18th Century American Authors - Thomas Jefferson
In Oregon, United States
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This puzzle was inspired by a similarly-themed puzzle in AZ (The Wheel Cipher, by Wily Javelina), and some coincidental research I’d been doing recently regarding early colonial encryption techniques. It seemed appropriate to launch it during the Presidents' Day weekend.
Jefferson, the principal author of the Declaration of Independence, was the third US president. During his tenure, he doubled the size of the US through the Lousiana Purchase and chartered the Lewis and Clark expedition. Thomas Jefferson is also credited with the invention of the Wheel Cipher for encrypting communications, to keep his correspondence with Madison and a select few others secret from the British.
An example of a wheel cipher is shown below. It is a series of wheels, each with a randomized alphabet, on a single screw.
To code a message, you would take the first letter, find it on wheel one, and write the corresponding letter on wheel two. You would then take the second letter of the message, find it on wheel two, and write the corresponding letter on wheel three. Once you hit the end of the wheel (eg – after letter 23 for a 24-wheel cipher, like the one above), you start again with wheels one and two. Essentially, this becomes an interlacing of 23 individual substitution ciphers. For short messages in those times, it would have been a near-impossible task to crack the code without the key, especially if the author had played with spacing and punctuation.
In the example below, we have a 5-wheel cipher and an unrandomized alphabet (which essentially turns this into a derivative of a Vigenere Cipher with a 4-letter key). With the wheels set with the keyword "Cache", the phrase “First to Find” becomes “Dkwpr vt Cgpi”.
Thomas Jefferson also founded the University of Virginia, the first fully secular university in America, which included education in scientific subjects not available at religious institutions at the time. He frequented the campus and was fond of meeting and dining with both faculty and notable students. Not long ago, during some preservation work on one of the original dorms (which housed one of the more famous of the early UV students), the following message was found behind some masonry along with a broken 9-wheel cipher. Fortunately for us, the orders of the letters on the wheels were all in alphabetical order (no randomizations) and it appears that the punctuation and spacing were unaltered. The message reads as follows:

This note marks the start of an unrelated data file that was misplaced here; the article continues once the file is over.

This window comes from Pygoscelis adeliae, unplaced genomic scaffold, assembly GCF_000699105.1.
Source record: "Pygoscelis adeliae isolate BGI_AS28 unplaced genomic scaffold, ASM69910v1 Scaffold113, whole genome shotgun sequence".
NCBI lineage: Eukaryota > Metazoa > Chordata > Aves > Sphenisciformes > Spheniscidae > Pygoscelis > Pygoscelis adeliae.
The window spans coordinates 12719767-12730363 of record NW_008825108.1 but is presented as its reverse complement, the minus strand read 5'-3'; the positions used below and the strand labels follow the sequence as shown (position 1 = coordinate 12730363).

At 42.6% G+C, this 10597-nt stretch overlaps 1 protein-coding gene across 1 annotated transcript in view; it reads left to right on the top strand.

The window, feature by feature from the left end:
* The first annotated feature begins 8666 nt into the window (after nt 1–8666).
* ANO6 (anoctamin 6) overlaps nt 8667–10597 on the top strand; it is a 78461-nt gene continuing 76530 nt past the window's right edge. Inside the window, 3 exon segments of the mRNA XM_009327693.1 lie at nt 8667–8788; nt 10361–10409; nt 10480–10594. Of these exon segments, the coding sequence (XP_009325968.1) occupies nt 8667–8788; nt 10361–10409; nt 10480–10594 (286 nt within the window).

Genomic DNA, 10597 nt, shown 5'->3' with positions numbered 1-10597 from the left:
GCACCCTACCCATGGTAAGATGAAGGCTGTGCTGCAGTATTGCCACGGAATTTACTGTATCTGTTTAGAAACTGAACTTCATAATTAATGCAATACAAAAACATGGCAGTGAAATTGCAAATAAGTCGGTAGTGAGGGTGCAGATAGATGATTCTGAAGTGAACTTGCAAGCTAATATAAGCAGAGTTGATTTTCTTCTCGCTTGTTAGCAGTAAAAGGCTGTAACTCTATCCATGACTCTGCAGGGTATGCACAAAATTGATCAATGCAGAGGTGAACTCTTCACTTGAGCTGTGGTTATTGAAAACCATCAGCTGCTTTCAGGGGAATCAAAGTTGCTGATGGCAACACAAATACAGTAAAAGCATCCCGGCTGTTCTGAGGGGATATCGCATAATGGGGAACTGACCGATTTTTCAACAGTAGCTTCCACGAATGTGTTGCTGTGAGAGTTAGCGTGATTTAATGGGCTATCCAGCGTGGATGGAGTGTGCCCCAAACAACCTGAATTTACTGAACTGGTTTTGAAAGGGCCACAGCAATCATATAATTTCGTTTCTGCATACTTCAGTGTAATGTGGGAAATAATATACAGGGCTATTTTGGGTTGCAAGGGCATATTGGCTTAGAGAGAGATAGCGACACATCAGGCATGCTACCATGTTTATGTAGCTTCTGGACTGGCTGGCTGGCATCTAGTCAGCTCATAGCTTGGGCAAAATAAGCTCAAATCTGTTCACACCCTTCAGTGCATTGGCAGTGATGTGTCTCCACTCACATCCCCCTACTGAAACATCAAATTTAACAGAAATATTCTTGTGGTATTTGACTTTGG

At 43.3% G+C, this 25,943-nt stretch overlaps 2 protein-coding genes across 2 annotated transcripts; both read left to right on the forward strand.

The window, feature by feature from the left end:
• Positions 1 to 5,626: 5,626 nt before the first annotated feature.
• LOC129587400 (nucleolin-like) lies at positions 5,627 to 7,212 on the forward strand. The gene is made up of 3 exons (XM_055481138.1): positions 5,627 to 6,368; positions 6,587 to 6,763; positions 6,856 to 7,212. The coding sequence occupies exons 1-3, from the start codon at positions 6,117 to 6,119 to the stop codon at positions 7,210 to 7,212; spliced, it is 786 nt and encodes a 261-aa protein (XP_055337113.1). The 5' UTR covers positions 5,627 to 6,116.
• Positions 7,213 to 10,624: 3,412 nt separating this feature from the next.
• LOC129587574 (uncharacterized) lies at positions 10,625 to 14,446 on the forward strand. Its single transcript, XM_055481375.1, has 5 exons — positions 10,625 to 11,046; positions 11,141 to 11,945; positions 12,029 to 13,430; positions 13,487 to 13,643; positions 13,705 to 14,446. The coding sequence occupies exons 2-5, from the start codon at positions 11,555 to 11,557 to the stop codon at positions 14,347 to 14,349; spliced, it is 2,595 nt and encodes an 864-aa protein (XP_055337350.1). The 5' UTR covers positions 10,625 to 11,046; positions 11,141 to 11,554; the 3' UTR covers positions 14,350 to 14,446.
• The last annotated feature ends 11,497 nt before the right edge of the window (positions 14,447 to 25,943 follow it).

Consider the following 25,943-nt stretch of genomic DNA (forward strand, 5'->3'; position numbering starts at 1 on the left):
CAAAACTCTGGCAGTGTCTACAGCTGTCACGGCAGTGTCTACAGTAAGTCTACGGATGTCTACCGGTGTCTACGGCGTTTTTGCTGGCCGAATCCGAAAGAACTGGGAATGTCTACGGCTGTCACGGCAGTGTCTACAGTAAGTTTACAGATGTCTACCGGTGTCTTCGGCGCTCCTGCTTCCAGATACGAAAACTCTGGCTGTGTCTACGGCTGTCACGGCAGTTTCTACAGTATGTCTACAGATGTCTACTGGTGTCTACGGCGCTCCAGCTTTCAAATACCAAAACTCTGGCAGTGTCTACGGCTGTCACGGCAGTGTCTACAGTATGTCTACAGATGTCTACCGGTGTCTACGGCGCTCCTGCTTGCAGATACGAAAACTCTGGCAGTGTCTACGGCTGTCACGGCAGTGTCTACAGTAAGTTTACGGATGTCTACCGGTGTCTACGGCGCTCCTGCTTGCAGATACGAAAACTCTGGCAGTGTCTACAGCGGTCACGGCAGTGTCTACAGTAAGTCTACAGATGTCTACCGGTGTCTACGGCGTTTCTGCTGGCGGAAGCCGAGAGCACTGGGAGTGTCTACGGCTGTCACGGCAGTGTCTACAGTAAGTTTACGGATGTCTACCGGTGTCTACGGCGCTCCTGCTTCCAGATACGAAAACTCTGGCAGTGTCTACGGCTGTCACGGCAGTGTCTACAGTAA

PS vvtw, cnf gqi lakpjvi hwru? “Sf pqzs cjatm vfjcjo uw ds jwfaoqcpah inbvvss ka kvz Eftjvks.” Tkyt rv? Xfv fwsw’v. Df zcbinf wcwwh vxxasvosccch tmeiajtetu. Dii ka yflkbv cjet, Q ici qki uw uhdy rqtpkbv qko jvhsgwch uctyth. Ya xqnz CXV abb vvt wcpjwpoa vcodwv!... Xjbv xfbystw akv ipr bn, vao uqft kgag xcgirgo, bvf vt’un ayiehah tatmopan vdbb uhdeg kg pkg… Dq, akv etcin vdbb… Kt Qnp ofmu wi, qg ijojh eakju bjchn uppzksh jdkvb om ‘entopvcz arha.’ Iuoa, xo K ofvf mddt lbxgfh xp piiv Ktbvsbzf Smygzjbkcc fkpi Knogt, vdfg eoc kg djlfsc rp piiv qplja upkfih uadwprh Ncou wh hwn rktbgr rxqneqpoinu…. Upc yfdcg piiv, hdx!? Owzjg W’au lqtb gbraalu qv ocm uabt kh qnjeol vvpc ywmt, ywiq akv ipr nxwn rckza! Wqs upch lxwhe ucyt j ikpl uhdaa!
Can you decrypt the message and find a secret stash Jefferson might have ordered to be hidden in Oregon?
The cache is initially loaded with items relating to America and great American principles – including a copy of the Federalist Papers, the release of a United We Cache geocoin, and the book “How to Talk Your Way out of a Traffic Ticket.” Also contains the First finder spoon of happiness and success.
Nzzb pna uvqqra jvguva gur onfr bs gur gerr *arkg* gb gur snyyra fbyqvre.
- Cipher WheelCipher Wheel
- Sample WheelSample Wheel
Last Updated: on 2/23/2014 11:36:40 AM (UTC-08:00) Pacific Time (US & Canada) (7:36 PM GMT)
Coordinates are in the WGS84 datum